Instagram just released an update for its iOS and Android apps that now allows people to login through Facebook’s iOS 6 single sign-on integrations. It also adds a new filter called Mayfair, and returns the ability to share photos from any album on your iPhone instead of just the main camera roll, which many users missed after it disappeared from the app’s last update.
Let’s break down these updates. Now if you’re signed into Facebook’s iOS 6 integration and go to log into Instagram, you can immediately get authenticated for Facebook sharing, which makes it easier for Facebook news feeds to get more ad-monetizable content and Instagram users to get more views for their photos.
The Mayfair filter adds a cool lavender cast, lightens the center of the photo and has subtle vignetting (Instagram really seems to be into purple lately, as evidenced by Mayfair and Willow, last week’s new filter).
Support is also now available in 25 languages. And with full access to all the photos in your phone, it will be easier to import photos you’ve uploaded to your phone from your computer or edited with another app.
The update comes after a rough week for Instagram. Changes to its terms of service caused an outcry by users worried that the photo-sharing service would sell images without first securing individual permission. Instagram co-founder Kevin Systrom issued an apology and attributed the controversy to a miscommunication on his company’s part.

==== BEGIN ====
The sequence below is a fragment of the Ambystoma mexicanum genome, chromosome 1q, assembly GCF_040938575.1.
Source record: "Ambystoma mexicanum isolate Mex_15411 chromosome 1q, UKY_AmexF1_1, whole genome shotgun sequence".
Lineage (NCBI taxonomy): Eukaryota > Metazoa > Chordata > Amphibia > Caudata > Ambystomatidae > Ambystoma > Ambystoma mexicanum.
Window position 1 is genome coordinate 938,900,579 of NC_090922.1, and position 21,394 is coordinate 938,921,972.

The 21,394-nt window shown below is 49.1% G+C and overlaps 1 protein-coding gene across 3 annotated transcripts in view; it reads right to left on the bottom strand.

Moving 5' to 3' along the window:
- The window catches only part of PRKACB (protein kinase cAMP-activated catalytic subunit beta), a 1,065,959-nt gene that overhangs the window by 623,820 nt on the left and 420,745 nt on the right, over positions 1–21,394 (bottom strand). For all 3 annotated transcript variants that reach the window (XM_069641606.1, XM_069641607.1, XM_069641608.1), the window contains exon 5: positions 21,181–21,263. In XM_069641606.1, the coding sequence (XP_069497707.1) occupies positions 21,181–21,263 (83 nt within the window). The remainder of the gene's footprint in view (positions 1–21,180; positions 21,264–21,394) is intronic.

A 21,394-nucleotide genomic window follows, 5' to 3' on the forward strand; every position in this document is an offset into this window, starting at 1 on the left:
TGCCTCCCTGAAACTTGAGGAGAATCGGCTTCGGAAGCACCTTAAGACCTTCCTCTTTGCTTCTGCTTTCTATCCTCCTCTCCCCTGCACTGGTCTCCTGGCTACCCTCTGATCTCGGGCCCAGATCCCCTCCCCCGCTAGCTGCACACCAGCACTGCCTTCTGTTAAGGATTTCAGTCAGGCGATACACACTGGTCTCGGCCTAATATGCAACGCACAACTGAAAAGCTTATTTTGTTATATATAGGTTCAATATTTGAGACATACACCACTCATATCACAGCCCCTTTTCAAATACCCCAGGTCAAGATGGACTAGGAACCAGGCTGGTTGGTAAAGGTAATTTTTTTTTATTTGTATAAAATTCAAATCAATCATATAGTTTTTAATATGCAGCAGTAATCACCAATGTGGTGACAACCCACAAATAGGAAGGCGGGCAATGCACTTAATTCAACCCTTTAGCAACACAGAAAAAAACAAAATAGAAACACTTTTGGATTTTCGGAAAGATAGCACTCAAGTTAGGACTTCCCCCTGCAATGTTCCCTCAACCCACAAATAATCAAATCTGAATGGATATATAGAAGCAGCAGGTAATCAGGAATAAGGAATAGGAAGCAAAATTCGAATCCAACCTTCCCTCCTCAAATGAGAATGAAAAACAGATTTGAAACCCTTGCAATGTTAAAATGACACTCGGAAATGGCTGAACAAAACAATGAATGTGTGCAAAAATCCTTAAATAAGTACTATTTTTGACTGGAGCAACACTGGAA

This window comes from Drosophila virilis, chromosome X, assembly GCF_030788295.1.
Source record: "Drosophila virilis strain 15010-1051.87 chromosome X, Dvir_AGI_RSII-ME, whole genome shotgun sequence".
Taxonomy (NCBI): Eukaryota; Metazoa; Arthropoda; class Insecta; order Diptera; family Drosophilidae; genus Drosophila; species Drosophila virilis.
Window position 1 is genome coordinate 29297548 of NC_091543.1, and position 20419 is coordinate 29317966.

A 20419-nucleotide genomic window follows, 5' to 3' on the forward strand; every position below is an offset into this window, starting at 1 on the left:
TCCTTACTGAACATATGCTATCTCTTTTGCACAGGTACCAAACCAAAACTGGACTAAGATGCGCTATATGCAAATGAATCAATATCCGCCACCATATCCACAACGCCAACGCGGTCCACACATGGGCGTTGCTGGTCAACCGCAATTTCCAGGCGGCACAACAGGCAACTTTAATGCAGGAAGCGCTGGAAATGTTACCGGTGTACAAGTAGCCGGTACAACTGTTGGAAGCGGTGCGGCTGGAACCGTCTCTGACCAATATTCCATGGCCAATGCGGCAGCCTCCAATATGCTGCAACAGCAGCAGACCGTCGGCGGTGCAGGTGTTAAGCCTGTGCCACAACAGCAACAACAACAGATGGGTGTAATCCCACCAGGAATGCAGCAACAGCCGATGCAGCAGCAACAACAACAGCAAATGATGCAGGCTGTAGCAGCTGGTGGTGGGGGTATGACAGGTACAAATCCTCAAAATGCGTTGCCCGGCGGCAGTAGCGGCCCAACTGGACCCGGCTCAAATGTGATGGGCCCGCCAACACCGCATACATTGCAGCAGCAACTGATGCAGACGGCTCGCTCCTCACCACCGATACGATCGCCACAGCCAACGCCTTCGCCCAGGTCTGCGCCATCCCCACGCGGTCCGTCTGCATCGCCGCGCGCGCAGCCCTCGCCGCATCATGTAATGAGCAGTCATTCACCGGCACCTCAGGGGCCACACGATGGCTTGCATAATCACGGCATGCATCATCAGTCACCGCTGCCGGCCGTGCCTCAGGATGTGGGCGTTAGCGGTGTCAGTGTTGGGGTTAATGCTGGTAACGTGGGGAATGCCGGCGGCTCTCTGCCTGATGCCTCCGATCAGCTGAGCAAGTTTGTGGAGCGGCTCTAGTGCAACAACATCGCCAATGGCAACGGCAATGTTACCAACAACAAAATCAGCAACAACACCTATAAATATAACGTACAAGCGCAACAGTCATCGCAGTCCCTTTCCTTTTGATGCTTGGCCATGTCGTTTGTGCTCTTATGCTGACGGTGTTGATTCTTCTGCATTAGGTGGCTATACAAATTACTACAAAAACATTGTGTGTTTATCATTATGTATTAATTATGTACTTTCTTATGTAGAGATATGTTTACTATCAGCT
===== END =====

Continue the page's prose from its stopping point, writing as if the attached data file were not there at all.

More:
The big takeaway was that companies need to make sure not to confuse users when they update their terms of service. Otherwise people will assume the worst, panic, and lose trust in a service.
Instagram is a free photo sharing application that allows users to take photos, apply a filter, and share it on the service or a variety of other social networking services, including Facebook, Twitter, Foursquare, Tumblr, Flickr, and Posterous. The application is compatible with any iPhone, iPad or iPod Touch running iOS 3.1.2 or above or any Android device running Android 2.2 or above. In an homage to both the Kodak Instamatic and Polaroid cameras, Instagram confines photos into a square...